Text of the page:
Since I hear that West Shoebury Tories have already selected their 2018 candidate one is left to wonder whether James will stand again, or where. Perhaps the current Tory candidate is about to be shafted.

In the meantime, voters across the borough of Southend-on-Sea are bound to be confused as to the political mix in the council chamber.

With Cllr Moyies defection taken into account I think the current situation is -

25 Conservative
10 Southend Independence Alliance
10 Labour
2 Liberal Democrat
1 Independent
1 vacancy

The Conservative-UKIP coalition now has a majority of 4.

Unfair workplaces are a real pain

Tuesday 25 April 2017

Swearing my support

Southend Labour demand a Minimum Wage of £10 an hour

Despite cross party support for a minimum wage the Resolution Foundation calculate that, when cost of living increases are taken into account, the current minimum wage now stands £1,010 lower per year than it was in 2008. This truly shocking statistic is a consequence of the recession and a succession of austerity policies by Tory governments, which have dramatically reduced the real value of the minimum wage.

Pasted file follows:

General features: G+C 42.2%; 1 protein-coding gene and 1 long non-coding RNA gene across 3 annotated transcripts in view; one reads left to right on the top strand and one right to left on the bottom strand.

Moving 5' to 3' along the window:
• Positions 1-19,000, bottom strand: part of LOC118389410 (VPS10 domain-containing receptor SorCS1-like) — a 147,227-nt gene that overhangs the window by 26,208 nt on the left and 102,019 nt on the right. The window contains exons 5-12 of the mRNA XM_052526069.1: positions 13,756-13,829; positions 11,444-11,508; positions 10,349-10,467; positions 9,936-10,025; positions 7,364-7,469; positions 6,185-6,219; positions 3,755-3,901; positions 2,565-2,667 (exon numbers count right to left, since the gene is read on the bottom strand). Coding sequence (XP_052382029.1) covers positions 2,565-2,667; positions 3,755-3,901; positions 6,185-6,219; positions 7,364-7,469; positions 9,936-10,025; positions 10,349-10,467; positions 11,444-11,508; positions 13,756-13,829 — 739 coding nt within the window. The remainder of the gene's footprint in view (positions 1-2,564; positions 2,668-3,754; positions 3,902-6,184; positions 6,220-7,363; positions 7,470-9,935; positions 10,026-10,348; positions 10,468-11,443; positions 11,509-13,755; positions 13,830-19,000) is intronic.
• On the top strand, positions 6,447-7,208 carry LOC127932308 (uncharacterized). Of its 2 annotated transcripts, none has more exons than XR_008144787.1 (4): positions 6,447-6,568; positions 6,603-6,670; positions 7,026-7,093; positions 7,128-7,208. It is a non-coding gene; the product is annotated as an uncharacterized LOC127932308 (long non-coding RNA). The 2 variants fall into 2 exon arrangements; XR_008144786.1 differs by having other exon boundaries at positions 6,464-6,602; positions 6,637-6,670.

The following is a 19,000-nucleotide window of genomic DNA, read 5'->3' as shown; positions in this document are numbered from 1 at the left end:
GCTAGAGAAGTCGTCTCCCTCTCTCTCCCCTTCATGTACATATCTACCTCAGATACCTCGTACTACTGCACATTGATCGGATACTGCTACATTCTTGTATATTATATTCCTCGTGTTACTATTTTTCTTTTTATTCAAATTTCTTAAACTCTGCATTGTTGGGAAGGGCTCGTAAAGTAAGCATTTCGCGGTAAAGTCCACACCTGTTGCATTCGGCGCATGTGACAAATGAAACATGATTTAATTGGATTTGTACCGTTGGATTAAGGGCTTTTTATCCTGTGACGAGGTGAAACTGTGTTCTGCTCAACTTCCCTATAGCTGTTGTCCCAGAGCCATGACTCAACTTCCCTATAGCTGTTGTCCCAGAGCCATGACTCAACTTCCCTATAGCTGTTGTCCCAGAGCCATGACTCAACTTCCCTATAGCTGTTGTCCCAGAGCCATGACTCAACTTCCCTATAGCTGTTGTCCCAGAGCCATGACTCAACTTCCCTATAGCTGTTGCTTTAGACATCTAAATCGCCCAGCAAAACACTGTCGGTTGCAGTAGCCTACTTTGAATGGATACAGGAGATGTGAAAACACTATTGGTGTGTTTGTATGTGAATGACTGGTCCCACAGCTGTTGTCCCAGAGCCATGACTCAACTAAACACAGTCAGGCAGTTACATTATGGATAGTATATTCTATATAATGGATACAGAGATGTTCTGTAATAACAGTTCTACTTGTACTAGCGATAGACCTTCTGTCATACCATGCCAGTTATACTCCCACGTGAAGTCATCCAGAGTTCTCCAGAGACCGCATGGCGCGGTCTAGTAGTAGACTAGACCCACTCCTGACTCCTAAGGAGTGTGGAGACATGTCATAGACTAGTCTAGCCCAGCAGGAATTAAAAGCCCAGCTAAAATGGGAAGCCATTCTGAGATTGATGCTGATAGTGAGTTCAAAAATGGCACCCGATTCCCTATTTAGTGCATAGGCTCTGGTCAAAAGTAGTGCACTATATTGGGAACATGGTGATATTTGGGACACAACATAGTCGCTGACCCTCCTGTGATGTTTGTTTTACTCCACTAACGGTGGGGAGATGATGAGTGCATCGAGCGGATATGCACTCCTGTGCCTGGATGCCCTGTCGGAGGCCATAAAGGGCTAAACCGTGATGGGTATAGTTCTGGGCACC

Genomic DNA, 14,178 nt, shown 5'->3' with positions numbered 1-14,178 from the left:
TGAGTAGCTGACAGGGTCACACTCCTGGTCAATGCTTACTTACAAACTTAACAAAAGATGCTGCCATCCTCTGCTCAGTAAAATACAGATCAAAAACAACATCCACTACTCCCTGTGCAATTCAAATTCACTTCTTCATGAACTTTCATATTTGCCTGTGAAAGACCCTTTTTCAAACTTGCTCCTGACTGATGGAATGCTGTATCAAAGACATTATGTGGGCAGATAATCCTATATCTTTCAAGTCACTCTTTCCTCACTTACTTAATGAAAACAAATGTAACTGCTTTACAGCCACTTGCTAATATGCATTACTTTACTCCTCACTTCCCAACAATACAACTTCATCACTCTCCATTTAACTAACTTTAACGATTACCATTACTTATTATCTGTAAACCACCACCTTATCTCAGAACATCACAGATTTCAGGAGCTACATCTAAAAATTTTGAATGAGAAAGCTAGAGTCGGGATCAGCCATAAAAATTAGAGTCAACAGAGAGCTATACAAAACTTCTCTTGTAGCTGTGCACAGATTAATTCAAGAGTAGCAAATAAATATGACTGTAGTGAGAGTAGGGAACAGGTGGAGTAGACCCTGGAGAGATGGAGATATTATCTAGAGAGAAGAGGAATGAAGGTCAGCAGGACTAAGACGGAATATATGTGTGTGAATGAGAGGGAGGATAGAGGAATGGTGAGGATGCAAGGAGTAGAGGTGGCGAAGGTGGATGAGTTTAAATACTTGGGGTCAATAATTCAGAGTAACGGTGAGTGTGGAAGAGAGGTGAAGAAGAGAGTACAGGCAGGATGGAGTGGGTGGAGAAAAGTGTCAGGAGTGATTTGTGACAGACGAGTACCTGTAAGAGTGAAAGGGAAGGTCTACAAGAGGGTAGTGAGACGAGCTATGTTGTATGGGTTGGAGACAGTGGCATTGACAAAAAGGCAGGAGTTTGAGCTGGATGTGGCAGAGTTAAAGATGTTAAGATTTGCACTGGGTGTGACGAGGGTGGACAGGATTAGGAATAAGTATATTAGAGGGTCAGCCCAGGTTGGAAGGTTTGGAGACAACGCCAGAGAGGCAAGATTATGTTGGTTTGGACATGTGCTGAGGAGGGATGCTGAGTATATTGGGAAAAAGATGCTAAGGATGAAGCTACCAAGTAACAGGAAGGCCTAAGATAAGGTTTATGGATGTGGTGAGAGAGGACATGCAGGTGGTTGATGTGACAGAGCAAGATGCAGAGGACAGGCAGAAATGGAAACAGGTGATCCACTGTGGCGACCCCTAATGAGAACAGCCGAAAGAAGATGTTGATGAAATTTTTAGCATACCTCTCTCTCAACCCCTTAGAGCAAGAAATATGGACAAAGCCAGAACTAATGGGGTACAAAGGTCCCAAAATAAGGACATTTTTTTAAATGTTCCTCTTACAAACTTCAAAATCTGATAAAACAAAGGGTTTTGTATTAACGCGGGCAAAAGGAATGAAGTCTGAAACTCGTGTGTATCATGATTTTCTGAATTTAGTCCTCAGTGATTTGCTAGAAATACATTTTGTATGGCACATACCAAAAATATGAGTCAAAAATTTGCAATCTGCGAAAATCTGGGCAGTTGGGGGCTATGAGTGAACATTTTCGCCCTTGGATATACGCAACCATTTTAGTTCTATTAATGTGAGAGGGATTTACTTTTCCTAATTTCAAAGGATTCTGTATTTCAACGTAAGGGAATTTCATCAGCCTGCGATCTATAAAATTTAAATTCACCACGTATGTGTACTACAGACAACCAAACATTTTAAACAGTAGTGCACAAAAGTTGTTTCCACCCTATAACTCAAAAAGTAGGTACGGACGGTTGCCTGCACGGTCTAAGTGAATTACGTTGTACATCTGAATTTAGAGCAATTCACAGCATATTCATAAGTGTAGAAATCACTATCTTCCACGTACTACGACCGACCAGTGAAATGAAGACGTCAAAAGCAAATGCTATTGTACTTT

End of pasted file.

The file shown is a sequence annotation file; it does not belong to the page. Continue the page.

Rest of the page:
As Labour Councillor Helen McDonald points out: “the reduction in the value of the minimum wage has had a particularly acute effect on people living in Southend. The national minimum wage is a rate that applies across the country but housing costs have risen faster in London and the Southeast than elsewhere in the country.”

The Labour Party introduced the legislation for a minimum wage in 1998, which took effect from April 1, 1999 with a rate being set at £3.60 per hour for adult workers. This rate has increased incrementally each year and now stands at £7.50. The change in the law was initially opposed by the Conservative Party, but in 2005 David Cameron conceded that “I think the minimum wage has been a success, yes. It turned out much better than most people expected including the CBI.”